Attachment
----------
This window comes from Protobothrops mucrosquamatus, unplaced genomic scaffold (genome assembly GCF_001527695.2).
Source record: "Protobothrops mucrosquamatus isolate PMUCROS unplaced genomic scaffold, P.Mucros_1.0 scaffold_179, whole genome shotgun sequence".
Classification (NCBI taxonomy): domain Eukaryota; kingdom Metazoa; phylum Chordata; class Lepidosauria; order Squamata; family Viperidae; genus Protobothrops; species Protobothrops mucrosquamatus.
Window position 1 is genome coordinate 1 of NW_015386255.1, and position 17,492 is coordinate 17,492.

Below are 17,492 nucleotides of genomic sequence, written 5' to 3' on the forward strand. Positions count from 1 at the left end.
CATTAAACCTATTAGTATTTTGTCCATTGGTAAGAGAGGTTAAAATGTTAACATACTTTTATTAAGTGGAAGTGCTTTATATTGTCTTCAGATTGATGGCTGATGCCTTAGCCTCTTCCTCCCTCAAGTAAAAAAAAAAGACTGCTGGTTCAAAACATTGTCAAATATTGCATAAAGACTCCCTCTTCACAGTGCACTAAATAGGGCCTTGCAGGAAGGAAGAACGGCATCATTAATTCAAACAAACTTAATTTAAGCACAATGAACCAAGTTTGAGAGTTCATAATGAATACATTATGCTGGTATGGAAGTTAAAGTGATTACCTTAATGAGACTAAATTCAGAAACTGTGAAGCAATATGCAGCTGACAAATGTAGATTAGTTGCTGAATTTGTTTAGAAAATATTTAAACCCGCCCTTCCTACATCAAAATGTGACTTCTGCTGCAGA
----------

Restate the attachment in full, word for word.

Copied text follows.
This window comes from Protobothrops mucrosquamatus, unplaced genomic scaffold (genome assembly GCF_001527695.2).
Source record: "Protobothrops mucrosquamatus isolate PMUCROS unplaced genomic scaffold, P.Mucros_1.0 scaffold_179, whole genome shotgun sequence".
Classification (NCBI taxonomy): domain Eukaryota; kingdom Metazoa; phylum Chordata; class Lepidosauria; order Squamata; family Viperidae; genus Protobothrops; species Protobothrops mucrosquamatus.
Window position 1 is genome coordinate 1 of NW_015386255.1, and position 17,492 is coordinate 17,492.

Below are 17,492 nucleotides of genomic sequence, written 5' to 3' on the forward strand. Positions count from 1 at the left end.
CATTAAACCTATTAGTATTTTGTCCATTGGTAAGAGAGGTTAAAATGTTAACATACTTTTATTAAGTGGAAGTGCTTTATATTGTCTTCAGATTGATGGCTGATGCCTTAGCCTCTTCCTCCCTCAAGTAAAAAAAAAAGACTGCTGGTTCAAAACATTGTCAAATATTGCATAAAGACTCCCTCTTCACAGTGCACTAAATAGGGCCTTGCAGGAAGGAAGAACGGCATCATTAATTCAAACAAACTTAATTTAAGCACAATGAACCAAGTTTGAGAGTTCATAATGAATACATTATGCTGGTATGGAAGTTAAAGTGATTACCTTAATGAGACTAAATTCAGAAACTGTGAAGCAATATGCAGCTGACAAATGTAGATTAGTTGCTGAATTTGTTTAGAAAATATTTAAACCCGCCCTTCCTACATCAAAATGTGACTTCTGCTGCAGA